Inevitably, Murphy’s Law Will Happen After Closing: Something Will Break

It happens like clockwork, you decide to buy a property, have a home inspection, negotiate repairs and head joyously towards becoming a homeowner! After closing, inevitably something will break that wasn’t an issue on the home inspection. It’s one of the main principles of buying and owning a home, a house needs things, needs maintenance, TLC, and without warning, something will break. Last week, my own A/C stopped working – makes for a very unhappy 90 degree day! Prior to that, one of theĀ valvesĀ on our dishwasher decided to crap out. It happens. If you mentally prepare yourself, along with some other protections, you shouldn’t find yourself in a hard place:

1. Consider a Home Warranty. Here’s what I tell all of my clients – if you never need it, it’ll be a waste of money. If you do, you’ll be glad you bought it. Just like any other insurance right? A home warranty generally runs between $400-$500, can be paid for by you at closing or by the seller. There’s a trade call fee, usually something around $40-$75 to get a technician out to look at the problem. The coverage varies by company and policy, but it will generally save you money when something needs to be fixed or replaced. Check out Old Republic or AHS. They usually cover systems (like A/C) and appliances. They’re annual policies which you can renew or let expire.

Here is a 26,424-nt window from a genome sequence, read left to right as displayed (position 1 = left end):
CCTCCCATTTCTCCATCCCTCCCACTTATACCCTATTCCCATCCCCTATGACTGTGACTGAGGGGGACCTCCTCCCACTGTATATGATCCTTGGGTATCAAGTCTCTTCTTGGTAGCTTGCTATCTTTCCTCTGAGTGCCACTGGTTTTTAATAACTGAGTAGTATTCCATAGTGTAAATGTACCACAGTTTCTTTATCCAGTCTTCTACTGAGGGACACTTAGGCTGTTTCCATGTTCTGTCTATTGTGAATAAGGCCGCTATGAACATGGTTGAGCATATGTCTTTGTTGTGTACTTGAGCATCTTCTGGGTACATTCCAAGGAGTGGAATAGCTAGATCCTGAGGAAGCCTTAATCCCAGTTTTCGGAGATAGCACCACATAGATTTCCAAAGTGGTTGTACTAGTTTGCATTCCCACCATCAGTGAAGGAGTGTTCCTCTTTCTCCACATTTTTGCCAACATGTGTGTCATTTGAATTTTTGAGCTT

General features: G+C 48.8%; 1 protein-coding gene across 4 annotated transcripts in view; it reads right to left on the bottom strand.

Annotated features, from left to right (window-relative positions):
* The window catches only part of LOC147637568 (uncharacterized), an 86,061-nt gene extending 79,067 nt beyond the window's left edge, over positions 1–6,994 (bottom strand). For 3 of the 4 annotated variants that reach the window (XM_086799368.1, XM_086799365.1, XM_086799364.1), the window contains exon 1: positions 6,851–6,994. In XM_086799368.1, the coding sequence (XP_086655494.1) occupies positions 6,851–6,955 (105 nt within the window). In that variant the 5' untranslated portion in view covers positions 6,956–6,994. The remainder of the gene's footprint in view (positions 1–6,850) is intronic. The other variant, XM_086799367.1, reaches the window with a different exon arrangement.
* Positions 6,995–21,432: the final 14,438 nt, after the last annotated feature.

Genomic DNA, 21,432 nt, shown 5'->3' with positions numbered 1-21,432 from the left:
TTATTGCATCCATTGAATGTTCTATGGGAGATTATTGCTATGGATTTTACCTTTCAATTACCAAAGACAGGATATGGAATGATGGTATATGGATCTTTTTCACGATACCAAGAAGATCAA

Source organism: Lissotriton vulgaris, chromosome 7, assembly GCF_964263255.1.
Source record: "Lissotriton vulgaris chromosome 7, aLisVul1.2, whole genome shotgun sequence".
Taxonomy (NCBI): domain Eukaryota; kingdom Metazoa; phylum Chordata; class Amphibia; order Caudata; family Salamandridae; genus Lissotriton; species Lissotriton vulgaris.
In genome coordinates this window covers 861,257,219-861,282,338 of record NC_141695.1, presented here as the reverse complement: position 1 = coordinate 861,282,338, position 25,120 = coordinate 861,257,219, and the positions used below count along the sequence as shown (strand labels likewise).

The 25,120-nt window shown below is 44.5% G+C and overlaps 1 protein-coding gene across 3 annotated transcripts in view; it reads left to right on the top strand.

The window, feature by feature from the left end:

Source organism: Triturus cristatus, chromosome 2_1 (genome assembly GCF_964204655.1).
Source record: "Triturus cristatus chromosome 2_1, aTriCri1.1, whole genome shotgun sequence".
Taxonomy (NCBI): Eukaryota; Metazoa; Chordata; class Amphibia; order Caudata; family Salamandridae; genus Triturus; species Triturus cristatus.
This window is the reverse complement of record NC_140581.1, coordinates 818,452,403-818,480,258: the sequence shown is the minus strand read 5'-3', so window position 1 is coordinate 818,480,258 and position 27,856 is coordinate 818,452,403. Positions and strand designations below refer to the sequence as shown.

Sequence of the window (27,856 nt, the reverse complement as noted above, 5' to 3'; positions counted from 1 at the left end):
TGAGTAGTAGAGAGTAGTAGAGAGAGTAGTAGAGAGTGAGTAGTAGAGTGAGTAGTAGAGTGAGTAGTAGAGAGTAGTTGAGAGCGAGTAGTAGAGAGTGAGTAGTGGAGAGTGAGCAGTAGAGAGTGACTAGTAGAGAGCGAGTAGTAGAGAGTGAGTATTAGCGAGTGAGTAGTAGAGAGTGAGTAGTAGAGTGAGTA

2. Have a handyman to call. Ask your agent for a list of service providers they recommend. Whether it’s a handyman, plumber, HVAC company, etc. Having a couple of names to call will help you compare prices and availability. It’ll also leave you with some peace of mind that you won’t be stuck without anything but Google to go on.

3. Keep some cash in reserves!! I can’t stress this enough, never, ever put yourself in a position that you’ll be house poor. Keep some cash on hand for those “just in case” moments, because you just never know! If you bought a place, you want to enjoy it! Not resent it for being a money drain or have something that’s not working properly.